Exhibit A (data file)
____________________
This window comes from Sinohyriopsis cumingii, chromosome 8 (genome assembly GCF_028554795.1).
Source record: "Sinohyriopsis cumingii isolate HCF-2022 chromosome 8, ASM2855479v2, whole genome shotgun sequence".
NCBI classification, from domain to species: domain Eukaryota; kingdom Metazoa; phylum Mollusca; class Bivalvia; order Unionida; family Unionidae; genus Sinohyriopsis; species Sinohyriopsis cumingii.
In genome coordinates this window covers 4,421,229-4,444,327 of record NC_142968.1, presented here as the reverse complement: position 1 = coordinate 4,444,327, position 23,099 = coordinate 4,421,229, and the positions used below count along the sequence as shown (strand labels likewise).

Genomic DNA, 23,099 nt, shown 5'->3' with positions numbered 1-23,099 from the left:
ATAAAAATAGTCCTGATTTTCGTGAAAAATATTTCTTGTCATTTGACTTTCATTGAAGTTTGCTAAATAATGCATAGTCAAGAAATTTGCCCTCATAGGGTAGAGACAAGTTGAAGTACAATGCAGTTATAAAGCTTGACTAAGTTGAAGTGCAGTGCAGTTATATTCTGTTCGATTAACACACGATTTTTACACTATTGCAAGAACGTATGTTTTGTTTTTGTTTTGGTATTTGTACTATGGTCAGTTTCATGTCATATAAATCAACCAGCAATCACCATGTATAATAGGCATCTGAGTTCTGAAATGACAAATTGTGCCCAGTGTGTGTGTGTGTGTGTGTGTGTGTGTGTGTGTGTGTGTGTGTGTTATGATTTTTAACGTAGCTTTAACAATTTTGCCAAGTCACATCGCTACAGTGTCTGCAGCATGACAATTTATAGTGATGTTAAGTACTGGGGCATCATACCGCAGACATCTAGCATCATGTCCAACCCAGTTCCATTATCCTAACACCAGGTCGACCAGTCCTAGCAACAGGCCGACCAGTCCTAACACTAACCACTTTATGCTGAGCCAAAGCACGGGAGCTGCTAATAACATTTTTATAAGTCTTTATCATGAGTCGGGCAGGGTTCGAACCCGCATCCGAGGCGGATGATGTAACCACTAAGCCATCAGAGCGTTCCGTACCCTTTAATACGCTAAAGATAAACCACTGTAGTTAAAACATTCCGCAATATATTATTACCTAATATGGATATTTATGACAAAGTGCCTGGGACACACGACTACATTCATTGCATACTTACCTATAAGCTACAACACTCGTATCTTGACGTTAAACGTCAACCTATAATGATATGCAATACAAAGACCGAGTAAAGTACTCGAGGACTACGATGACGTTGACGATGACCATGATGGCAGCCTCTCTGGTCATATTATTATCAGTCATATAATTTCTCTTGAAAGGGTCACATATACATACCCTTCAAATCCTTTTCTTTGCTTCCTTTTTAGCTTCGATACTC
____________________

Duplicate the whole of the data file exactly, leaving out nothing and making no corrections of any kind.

This window comes from Sinohyriopsis cumingii, chromosome 8 (genome assembly GCF_028554795.1).
Source record: "Sinohyriopsis cumingii isolate HCF-2022 chromosome 8, ASM2855479v2, whole genome shotgun sequence".
NCBI classification, from domain to species: domain Eukaryota; kingdom Metazoa; phylum Mollusca; class Bivalvia; order Unionida; family Unionidae; genus Sinohyriopsis; species Sinohyriopsis cumingii.
In genome coordinates this window covers 4,421,229-4,444,327 of record NC_142968.1, presented here as the reverse complement: position 1 = coordinate 4,444,327, position 23,099 = coordinate 4,421,229, and the positions used below count along the sequence as shown (strand labels likewise).

Genomic DNA, 23,099 nt, shown 5'->3' with positions numbered 1-23,099 from the left:
ATAAAAATAGTCCTGATTTTCGTGAAAAATATTTCTTGTCATTTGACTTTCATTGAAGTTTGCTAAATAATGCATAGTCAAGAAATTTGCCCTCATAGGGTAGAGACAAGTTGAAGTACAATGCAGTTATAAAGCTTGACTAAGTTGAAGTGCAGTGCAGTTATATTCTGTTCGATTAACACACGATTTTTACACTATTGCAAGAACGTATGTTTTGTTTTTGTTTTGGTATTTGTACTATGGTCAGTTTCATGTCATATAAATCAACCAGCAATCACCATGTATAATAGGCATCTGAGTTCTGAAATGACAAATTGTGCCCAGTGTGTGTGTGTGTGTGTGTGTGTGTGTGTGTGTGTGTGTGTGTGTTATGATTTTTAACGTAGCTTTAACAATTTTGCCAAGTCACATCGCTACAGTGTCTGCAGCATGACAATTTATAGTGATGTTAAGTACTGGGGCATCATACCGCAGACATCTAGCATCATGTCCAACCCAGTTCCATTATCCTAACACCAGGTCGACCAGTCCTAGCAACAGGCCGACCAGTCCTAACACTAACCACTTTATGCTGAGCCAAAGCACGGGAGCTGCTAATAACATTTTTATAAGTCTTTATCATGAGTCGGGCAGGGTTCGAACCCGCATCCGAGGCGGATGATGTAACCACTAAGCCATCAGAGCGTTCCGTACCCTTTAATACGCTAAAGATAAACCACTGTAGTTAAAACATTCCGCAATATATTATTACCTAATATGGATATTTATGACAAAGTGCCTGGGACACACGACTACATTCATTGCATACTTACCTATAAGCTACAACACTCGTATCTTGACGTTAAACGTCAACCTATAATGATATGCAATACAAAGACCGAGTAAAGTACTCGAGGACTACGATGACGTTGACGATGACCATGATGGCAGCCTCTCTGGTCATATTATTATCAGTCATATAATTTCTCTTGAAAGGGTCACATATACATACCCTTCAAATCCTTTTCTTTGCTTCCTTTTTAGCTTCGATACTC